Ten to beat

Which Republican Senate incumbents are ripe for the picking in '08?
By DAVID S. BERNSTEIN  |  December 27, 2006

NH Senator John Sununu
If you’re looking to help build the Democrats’ majority in the US Senate, set your sights on some of these vulnerable Republicans up for re-election in 2008, as ranked by the Phoenix.

1) Wayne Allard, Colorado. He is so unpopular in this increasingly purple state, the GOP is looking for alternatives to run in the primary. Popular Congressman Mark Udall is running for the Dems. An excellent pick-up chance.

2) Gordon Smith, Oregon. The Dems are drooling over this seat, and several candidates are already emerging. Smith is loudly reversing his opinions on the Iraq war, a sure sign of electoral distress.

3) John Sununu, New Hampshire. Sununu is not unpopular in the Granite State, but his party sure is. Governor Lynch insists he won’t run, and many are assuming a rematch with Jeanne Shaheen.

4) Susan Collins, Maine. Moderate Republicans running in blue states had a rough time of it in ’06. Senator Olympia Snowe of Maine was an exception. Collins, however, is no Snowe, and Representative Tom Allen is gearing up for a run at her.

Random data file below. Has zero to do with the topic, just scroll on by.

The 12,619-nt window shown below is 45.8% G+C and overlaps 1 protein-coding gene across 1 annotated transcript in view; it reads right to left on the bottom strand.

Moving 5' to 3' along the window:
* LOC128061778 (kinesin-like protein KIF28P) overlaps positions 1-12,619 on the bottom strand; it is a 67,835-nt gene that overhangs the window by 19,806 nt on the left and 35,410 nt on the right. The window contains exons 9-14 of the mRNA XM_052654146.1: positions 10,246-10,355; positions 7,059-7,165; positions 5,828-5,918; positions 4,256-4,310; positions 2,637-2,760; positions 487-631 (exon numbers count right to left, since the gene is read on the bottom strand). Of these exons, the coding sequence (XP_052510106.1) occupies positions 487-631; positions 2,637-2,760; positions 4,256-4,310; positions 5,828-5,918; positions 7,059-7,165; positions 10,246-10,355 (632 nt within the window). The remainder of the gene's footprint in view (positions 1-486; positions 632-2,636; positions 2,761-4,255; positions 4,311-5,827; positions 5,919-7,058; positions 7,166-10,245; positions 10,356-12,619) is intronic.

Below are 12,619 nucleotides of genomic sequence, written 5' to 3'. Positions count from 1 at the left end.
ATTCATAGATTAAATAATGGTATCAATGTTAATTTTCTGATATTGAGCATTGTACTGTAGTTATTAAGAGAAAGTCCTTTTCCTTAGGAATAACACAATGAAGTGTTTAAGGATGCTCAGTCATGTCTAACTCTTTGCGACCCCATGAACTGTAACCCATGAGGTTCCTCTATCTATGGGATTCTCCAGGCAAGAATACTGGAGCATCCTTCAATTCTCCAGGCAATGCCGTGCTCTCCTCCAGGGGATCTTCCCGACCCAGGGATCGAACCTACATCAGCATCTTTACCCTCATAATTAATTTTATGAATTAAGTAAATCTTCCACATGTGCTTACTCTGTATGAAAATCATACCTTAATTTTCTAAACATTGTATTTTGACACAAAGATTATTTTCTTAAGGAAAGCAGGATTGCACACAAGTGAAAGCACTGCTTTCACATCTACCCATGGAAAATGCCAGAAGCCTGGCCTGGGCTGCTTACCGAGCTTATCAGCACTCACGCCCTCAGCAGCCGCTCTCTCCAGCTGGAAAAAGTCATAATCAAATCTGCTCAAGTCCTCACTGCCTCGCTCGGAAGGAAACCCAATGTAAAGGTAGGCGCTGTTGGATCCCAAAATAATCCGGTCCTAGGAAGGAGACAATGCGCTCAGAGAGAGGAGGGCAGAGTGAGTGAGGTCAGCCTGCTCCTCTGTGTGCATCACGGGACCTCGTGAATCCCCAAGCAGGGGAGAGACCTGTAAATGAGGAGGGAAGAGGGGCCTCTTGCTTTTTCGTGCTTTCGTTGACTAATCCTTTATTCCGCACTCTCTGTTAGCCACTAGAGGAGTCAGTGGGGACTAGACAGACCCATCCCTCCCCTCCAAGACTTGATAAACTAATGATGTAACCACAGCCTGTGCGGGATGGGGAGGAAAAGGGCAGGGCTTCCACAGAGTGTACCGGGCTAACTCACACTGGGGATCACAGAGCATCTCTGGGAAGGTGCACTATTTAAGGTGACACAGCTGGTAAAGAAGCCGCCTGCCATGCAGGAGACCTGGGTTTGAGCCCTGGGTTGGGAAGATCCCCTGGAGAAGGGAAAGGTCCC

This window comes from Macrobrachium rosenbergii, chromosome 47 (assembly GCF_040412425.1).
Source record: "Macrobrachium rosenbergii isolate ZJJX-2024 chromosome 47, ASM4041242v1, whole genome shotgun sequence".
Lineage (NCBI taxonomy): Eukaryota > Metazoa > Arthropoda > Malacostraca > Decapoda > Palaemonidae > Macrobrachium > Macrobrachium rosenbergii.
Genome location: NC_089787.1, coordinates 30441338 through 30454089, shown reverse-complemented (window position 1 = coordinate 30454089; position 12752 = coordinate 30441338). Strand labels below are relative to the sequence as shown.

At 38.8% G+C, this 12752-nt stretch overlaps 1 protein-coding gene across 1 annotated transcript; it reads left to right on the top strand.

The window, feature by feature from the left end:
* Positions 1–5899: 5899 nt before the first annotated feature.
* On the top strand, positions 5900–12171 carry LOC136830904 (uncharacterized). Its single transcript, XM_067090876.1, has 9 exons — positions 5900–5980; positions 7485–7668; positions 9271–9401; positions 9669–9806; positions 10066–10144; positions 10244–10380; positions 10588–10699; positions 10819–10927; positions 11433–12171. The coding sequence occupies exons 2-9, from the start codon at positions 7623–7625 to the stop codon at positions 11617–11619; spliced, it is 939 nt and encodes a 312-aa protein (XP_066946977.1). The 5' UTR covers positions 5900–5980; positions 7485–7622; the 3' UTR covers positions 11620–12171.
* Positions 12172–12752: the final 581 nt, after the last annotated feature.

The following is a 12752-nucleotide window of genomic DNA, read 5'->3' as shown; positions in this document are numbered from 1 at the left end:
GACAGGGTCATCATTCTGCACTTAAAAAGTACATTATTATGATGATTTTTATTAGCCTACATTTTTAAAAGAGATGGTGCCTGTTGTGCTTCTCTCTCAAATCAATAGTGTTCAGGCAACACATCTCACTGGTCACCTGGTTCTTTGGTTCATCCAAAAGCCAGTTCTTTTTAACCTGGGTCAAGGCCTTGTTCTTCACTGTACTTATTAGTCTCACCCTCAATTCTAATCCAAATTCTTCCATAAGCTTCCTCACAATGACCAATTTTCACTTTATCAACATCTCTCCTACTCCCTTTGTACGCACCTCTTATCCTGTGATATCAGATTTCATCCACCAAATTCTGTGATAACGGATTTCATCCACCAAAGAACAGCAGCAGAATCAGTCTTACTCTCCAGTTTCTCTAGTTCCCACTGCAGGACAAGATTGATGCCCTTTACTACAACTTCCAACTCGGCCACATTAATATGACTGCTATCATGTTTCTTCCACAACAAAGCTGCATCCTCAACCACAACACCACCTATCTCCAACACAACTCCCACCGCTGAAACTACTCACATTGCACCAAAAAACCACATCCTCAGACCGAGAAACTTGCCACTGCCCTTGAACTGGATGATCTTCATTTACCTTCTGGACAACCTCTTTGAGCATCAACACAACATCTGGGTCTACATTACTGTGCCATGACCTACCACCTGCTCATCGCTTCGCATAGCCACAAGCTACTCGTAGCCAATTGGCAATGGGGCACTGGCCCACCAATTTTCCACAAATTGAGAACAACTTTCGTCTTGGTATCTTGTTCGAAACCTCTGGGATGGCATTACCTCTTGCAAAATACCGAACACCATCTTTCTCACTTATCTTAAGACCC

5) Norm Coleman, Minnesota. He squeaked into the seat after Paul Wellstone died mid campaign, in 2002, and is easily beatable in this generally blue state, where Amy Klobuchar just won the other Senate seat in a romp. Opinions are split about the effect of Al Franken’s entry into the Democratic primary.

6) Saxby Chambliss, Georgia. The Democrats will go after him with everything they can muster. Chambliss, you may recall, is the guy who unseated a legless Vietnam veteran by questioning his patriotism. But Georgia is an increasingly solid red state, and Chambliss will be tough to beat.

7) Pete Domenici, New Mexico. If Domenici retires, as is rumored, this one is wide open for the Dems — although they seem to be running dry on candidates the longer Domenici keeps them guessing.

8) Elizabeth Dole, North Carolina. Another one rumored to be considering retirement. If the country’s mood stays where it is, or worsens toward the GOP, Libby is ripe for removal in this increasingly purple state — even if she runs.

9) John Warner, Virginia. John Warner has surprised some with his apparent decision to run for re-election; this would have been a big pick-up opportunity for the Dems. Now the question is whether Mark Warner will jump in for a rematch of 2000.

10) Lamar Alexander, Tennessee. After the very close Senate race this year, the Democrats would love to take another run in ’08. The right candidate will be key, and it probably won’t be just-defeated Harold Ford Jr.

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  Topics: Talking Politics , Elections and Voting, Jeanne Shaheen, Gordon Smith,  More more >
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